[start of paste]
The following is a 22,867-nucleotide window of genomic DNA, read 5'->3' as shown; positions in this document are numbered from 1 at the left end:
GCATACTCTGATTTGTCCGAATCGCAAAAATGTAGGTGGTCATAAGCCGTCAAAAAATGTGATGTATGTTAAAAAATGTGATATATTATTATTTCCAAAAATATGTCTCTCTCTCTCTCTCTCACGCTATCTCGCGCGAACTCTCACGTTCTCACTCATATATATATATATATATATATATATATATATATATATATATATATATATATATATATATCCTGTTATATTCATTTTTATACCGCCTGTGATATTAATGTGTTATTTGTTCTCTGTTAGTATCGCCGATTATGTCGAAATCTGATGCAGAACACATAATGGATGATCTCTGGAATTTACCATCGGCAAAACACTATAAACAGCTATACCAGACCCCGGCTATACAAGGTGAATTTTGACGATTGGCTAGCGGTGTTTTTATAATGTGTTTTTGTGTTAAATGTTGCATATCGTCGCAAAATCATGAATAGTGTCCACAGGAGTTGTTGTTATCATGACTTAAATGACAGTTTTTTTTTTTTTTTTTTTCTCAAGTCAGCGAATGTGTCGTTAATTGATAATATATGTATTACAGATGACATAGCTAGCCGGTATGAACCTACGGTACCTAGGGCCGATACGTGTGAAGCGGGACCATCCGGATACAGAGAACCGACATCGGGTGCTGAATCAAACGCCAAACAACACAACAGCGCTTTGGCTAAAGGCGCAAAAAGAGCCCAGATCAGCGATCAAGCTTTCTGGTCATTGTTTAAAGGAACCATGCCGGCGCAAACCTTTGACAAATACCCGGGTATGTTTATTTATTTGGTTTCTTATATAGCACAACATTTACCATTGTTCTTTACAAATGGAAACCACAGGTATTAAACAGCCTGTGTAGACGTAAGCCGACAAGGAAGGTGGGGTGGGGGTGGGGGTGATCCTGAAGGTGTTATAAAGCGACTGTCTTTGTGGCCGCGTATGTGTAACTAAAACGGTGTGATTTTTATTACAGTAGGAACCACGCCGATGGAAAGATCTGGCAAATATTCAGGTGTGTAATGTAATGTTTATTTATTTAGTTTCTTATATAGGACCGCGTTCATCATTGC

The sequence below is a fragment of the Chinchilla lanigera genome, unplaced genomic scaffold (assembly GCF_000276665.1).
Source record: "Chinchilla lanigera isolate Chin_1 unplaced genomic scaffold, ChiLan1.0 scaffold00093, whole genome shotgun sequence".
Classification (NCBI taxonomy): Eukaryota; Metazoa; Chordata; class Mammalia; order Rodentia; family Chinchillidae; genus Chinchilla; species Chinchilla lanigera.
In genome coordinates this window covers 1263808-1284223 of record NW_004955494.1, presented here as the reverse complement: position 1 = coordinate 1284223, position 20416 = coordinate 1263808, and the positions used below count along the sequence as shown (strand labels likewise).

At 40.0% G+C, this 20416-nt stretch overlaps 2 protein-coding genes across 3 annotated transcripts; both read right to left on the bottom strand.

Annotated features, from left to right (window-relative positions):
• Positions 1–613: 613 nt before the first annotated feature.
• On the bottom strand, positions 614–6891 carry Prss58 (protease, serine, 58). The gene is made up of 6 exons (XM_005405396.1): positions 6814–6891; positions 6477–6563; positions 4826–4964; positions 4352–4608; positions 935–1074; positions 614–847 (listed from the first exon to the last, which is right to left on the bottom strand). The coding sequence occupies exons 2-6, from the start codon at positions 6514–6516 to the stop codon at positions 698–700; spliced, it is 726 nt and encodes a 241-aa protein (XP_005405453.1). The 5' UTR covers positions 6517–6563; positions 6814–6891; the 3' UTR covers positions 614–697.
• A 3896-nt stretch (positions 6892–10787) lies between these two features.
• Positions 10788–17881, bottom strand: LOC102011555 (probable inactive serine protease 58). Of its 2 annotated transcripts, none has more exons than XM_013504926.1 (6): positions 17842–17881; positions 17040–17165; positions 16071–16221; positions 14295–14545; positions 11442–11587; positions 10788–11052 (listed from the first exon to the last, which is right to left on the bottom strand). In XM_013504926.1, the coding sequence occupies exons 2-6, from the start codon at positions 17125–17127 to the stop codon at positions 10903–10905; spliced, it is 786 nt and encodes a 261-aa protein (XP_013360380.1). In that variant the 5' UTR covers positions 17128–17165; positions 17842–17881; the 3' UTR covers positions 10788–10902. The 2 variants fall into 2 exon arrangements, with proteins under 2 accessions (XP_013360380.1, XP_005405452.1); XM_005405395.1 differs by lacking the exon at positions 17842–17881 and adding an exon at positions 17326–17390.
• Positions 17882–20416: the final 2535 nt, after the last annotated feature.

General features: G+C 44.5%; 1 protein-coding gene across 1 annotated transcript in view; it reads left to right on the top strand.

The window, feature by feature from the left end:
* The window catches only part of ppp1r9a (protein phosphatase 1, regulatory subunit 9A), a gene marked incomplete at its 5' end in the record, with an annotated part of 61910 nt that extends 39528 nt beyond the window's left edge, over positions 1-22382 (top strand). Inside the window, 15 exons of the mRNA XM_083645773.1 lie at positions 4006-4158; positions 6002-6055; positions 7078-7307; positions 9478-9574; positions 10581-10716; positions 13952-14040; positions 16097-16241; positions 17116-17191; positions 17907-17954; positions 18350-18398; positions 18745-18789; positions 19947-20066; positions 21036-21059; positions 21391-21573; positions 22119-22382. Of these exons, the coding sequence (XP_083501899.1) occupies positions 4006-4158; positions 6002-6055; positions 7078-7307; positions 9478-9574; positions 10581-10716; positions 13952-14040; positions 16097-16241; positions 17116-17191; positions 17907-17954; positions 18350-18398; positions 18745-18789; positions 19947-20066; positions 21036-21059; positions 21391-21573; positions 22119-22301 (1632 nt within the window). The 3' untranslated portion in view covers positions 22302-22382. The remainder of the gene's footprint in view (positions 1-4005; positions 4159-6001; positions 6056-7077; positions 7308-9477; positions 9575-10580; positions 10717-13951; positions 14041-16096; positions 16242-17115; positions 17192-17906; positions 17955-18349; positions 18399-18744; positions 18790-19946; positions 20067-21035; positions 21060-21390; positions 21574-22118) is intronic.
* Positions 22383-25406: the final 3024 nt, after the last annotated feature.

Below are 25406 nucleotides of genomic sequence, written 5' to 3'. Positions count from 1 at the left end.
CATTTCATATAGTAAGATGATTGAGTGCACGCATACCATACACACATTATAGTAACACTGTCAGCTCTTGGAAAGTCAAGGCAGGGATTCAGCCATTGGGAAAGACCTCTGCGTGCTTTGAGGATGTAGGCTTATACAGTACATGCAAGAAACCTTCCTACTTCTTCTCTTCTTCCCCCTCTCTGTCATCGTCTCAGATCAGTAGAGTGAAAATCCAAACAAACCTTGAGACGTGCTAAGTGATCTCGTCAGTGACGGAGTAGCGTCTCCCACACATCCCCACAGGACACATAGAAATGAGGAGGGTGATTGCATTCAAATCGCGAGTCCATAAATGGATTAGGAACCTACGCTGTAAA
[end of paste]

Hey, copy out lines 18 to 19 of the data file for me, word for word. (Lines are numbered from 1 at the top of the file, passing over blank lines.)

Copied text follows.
Below are 25406 nucleotides of genomic sequence, written 5' to 3'. Positions count from 1 at the left end.
CATTTCATATAGTAAGATGATTGAGTGCACGCATACCATACACACATTATAGTAACACTGTCAGCTCTTGGAAAGTCAAGGCAGGGATTCAGCCATTGGGAAAGACCTCTGCGTGCTTTGAGGATGTAGGCTTATACAGTACATGCAAGAAACCTTCCTACTTCTTCTCTTCTTCCCCCTCTCTGTCATCGTCTCAGATCAGTAGAGTGAAAATCCAAACAAACCTTGAGACGTGCTAAGTGATCTCGTCAGTGACGGAGTAGCGTCTCCCACACATCCCCACAGGACACATAGAAATGAGGAGGGTGATTGCATTCAAATCGCGAGTCCATAAATGGATTAGGAACCTACGCTGTAAA